De Chirico "Song of Love"
De Chirico "Song of Love"
De Chirico "Song of Love"
De Chirico "Song of Love"

De Chirico "Song of Love"

Regular price $549.00 Sale

From: The Museum of Modern Art
Limited Edition: 9
Exhibition: The Museum of Modern Art Grand Reopening
Material: Printed vinyl
Dimensions: 35" x 96" (88.9cm x 243.84cm)

Hanging Hardware Included

Summary

Giorgio de Chirico (1888-1978) created estranged urban worlds filled with unrelated objects. His enigmatic works greatly inspired the surrealists that followed him. In 1918, frustrated by rejection from the avant-garde art world he shifted gears, shunning modernity and working in a more classical vein. It is his earlier works, created before 1918, that most define his work. From Museum of Modern Art'sgrand reopening in New York come 9 banners featuring de Chirico's "The Song of Love" from 1914.

Description

Italian artist Giorgio de Chirico (1888-1978) created estranged urban worlds filled with unrelated objects. The artist's Metaphysical Paintings, as he called them, delved into the world of dreams and fantasy, and he plumbed these seeking a sense of meaning. His work reached its pinnacle between about 1909 and 1919 with these disturbingly fascinating images, one of which, Song of Love from 1914, is featured on these banners. The surreal cityscape of unrelated objects - a glove, a classical bust, a smoke-spewing factory, a green ball - is rendered in a simple vocabulary of lines and volumes and exemplifies his most successful Metaphysical work. The feeling is one of solidity and simplicity juxtaposed with underlying unease and complexity.

In 1918, frustrated by rejection from the avant-garde art world, and perhaps embarrassed to have put his personal fantasy world on display, he shifted gears, shunning modernity and working in a classical vein. Critics and collectors were not impressed by this shift, and pre-1918 de Chiricos regularly fetched 30 times the price of later works even during his own lifetime. This infuriated de Chirico, and he secretly continued painting backdated copies in his earlier style for commercial gain. Italian art dealers at the time joked that de Chirico's bed must be six feet off the ground, to hold all the early work he kept "discovering" under it.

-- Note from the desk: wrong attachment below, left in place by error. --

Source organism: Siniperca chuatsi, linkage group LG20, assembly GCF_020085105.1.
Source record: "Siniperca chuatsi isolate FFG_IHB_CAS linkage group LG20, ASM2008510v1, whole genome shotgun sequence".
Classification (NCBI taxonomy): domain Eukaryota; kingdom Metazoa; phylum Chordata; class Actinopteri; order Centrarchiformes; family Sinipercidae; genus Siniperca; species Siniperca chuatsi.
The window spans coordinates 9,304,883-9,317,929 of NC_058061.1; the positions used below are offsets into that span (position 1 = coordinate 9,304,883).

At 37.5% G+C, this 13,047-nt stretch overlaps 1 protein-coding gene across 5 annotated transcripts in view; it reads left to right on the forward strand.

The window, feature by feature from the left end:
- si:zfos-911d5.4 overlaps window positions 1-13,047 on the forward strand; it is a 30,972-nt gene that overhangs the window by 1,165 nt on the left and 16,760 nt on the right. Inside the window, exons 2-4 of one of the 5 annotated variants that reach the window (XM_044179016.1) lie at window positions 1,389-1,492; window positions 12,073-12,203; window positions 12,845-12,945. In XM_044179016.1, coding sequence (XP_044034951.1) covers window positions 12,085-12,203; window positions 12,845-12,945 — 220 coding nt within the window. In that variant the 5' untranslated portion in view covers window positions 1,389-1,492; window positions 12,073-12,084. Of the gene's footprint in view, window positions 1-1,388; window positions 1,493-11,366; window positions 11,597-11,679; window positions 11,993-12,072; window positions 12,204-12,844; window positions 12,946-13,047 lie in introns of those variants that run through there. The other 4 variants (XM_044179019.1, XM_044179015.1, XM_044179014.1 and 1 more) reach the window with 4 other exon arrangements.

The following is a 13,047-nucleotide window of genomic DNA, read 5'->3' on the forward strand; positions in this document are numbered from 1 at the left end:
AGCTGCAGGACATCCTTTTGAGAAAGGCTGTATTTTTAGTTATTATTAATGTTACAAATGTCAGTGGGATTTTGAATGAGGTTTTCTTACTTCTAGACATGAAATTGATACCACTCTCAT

Both sides of this banner are identical.. Above the image is a deep red band with the museum's initials "MoMA" in white text. Below the image is another deep red band with additional white text that reads "The Museum of Modern Art/reopens November 20, 2004". The logo and name of the sponsor "JP MorganChase" is included at the bottom of the banner. The entire banner is framed by a white border.

Provenance

These banners were displayed around Manhattan to promote The Museum of Modern Art's grand reopening in New York City in 2004. The museum's expansion was designed by Japanese architect Yoshio Taniguchi who was selected after an extensive search, and whose design doubled the museum's size to 630,000 square feet. Other banners promoting the reopening feature a stainless steel ball-bearing by Swedish designer Sven Wingquist, and Cezanne's The Bather.